August 15, 2008
What a shame that the Canadian National Exhibition has seen fit to host a display of animal abuse as part of its entertainment program this year. The CNE has announced with great fanfare that “rodeo is back,” welcoming a corporate-sponsored rodeo, the Dodge Rodeo Tour, into Toronto.
Unfortunately, the City of Toronto hasn’t taken a moral stand on the issue of animal rodeo cruelty, as Vancouver did when it banned rodeo in the city in 2006. Vancouver’s city council accepted the clear evidence and common-sense case that rodeo events cause unnecessary suffering to animals. The bylaw passed unanimously and without any public protest, perhaps an indication of Vancouverites’ distaste for spectacles of animal cruelty.
The City of Surrey in B.C. saw yet another sign of aversion to rodeo when its Cloverdale Rodeo bowed to public pressure and eliminated four key rodeo events (calf-roping, steer-wrestling, wild cow milking and team roping). The move followed the death of a calf and a steer during roping events in recent years.
Cloverdale is one Canada’s biggest rodeos and the elimination of the four events sent shock waves throughout the North American rodeo industry. A debate began in rodeo circles about whether some events, like calf-roping, were sustainable in the face of changing social attitudes.
Even the Canadian Professional Rodeo Cowboys Association (CPRA) realized Cloverdale’s decision was a warning. The CPRA president told members: “We cannot ignore the reality of what occurred. Our world is changing and we must change or risk losing some things that are very important to us.”
So the CNE’s decision to host a rodeo seems to fly in the face of what appears to be growing disquiet about whether the “sport” is humane, as rodeo promoters insist it is. They like to portray opposition as being confined to a few animal rights activists. In fact, all mainstream animal welfare groups in Canada, including the provincial SPCAs, oppose rodeo. The BC SPCA has even called on the public to boycott the events.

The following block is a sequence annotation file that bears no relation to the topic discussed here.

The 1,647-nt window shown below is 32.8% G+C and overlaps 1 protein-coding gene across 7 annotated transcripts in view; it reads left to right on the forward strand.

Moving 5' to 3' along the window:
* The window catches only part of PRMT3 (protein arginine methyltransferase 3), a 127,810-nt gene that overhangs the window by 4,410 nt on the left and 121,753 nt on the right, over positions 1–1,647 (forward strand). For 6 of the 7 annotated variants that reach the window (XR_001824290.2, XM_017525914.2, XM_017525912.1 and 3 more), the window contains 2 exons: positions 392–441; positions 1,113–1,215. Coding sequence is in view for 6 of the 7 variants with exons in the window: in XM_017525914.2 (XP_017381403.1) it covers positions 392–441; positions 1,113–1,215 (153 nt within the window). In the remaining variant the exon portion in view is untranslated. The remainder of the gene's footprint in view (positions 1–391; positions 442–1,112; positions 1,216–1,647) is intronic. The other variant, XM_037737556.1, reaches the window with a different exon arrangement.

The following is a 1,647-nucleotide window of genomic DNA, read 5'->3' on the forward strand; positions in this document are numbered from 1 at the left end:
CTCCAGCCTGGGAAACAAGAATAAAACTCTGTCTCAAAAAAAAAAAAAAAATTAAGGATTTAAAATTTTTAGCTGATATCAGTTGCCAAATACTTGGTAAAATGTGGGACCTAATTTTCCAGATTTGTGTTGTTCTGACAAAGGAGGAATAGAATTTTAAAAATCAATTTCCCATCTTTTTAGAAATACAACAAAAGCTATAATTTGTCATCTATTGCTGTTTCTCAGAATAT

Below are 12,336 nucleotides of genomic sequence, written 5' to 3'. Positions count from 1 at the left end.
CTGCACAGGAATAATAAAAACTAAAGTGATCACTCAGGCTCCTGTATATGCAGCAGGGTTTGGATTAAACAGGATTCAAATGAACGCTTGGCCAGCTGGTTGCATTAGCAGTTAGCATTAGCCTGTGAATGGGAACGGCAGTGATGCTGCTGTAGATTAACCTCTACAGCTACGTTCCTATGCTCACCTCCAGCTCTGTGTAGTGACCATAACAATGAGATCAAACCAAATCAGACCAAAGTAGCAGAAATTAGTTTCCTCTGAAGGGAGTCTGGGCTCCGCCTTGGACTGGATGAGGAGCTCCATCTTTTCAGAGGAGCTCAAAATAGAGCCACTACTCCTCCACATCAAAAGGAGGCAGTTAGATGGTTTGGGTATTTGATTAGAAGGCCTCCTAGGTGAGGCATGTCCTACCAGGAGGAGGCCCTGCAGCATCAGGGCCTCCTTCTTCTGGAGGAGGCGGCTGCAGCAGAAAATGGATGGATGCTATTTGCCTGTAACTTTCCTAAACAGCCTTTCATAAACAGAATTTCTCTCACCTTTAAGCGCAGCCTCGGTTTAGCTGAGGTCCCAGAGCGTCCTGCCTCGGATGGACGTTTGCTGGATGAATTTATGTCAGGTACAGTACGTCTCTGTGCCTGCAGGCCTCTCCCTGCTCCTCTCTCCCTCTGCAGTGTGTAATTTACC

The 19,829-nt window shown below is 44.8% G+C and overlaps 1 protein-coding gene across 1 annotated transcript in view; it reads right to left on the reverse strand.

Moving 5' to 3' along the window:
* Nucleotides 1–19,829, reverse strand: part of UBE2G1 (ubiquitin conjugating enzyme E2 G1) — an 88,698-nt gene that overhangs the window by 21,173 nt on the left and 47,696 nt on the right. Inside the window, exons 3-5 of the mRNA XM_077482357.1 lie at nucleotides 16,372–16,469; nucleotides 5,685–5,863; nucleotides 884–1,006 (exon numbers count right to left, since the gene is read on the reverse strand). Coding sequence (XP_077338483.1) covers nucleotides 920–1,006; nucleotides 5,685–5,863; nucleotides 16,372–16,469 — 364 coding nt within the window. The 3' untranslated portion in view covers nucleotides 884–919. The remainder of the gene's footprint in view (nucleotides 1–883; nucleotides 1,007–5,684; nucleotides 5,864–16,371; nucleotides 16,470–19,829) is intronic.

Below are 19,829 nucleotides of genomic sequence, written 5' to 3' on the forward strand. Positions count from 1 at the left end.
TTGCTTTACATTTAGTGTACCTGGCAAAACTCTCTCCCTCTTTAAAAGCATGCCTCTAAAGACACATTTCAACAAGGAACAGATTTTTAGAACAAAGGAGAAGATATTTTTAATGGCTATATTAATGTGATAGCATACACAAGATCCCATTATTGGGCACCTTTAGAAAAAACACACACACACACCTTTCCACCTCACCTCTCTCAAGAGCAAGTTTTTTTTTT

So what exactly is inhumane about rodeo? First, there is the fact that fear, pain and distress are used to motivate animals to perform for human amusement. (It is astonishing that here in the 21st century we still allow such a medieval concept to continue.)
Consider calf-roping. A young animal is goaded to come out of a chute at high speed, has a rope thrown around its neck and is jerked to a violent halt before being picked up and slammed to the ground. Can anyone truthfully say this is a painless experience for the calf? Imagine this happening to a dog or primate, just to amuse a crowd.
The reason rodeo horses and bulls buck is because of “flank straps” tied around their hindquarters that cause irritation and stress. They buck because they want the strap and the rider off. If they were “born to buck” as rodeo promoters say, then why the flank strap?
Steer-wrestling involves a cowboy twisting the head of the steer until it keels over. The steer naturally resists, creating a grotesque scene of a man literally bending an animal to his will. That’s how the steer in Cloverdale died – its neck was broken.
Whatever the event, no one can say rodeo animals perform without coercion. Even if pain were not a factor, fear is certainly an inhumane motivator. The animal behaviourist, Dr. Temple Grandin, has written that fear is “so bad” for animals that it is worse than pain. And she is no bleeding heart – she designs slaughterhouses for the beef industry.
The rodeo industry trots out inane arguments to defend its activities. (i.e. flank straps merely “tickle” the animals; the animals have thick hides so don’t feel pain) Often, they pull out the “heritage” card, claiming that rodeo is a demonstration of historical ranching skills. Most of this is baloney. (For example, why would a real cowboy ride a bull?)
The difference between rodeo and traditional ranching is that no one ever timed a cowboy’s work with a stop-watch and handed out huge sums of money for being the fastest. It’s this pressure that puts the animals under stress and at risk of injury.
Out on the range, calves were roped when they needed “doctoring.” It was done with care and with their welfare in mind. Who can believe that is what happens when a calf hits the end of a rope in a rodeo arena?
Rodeo is low and sensational entertainment sold as nostalgia for the Old West. It is a pity the CNE bought it. Anyone who has compassion for animals should not.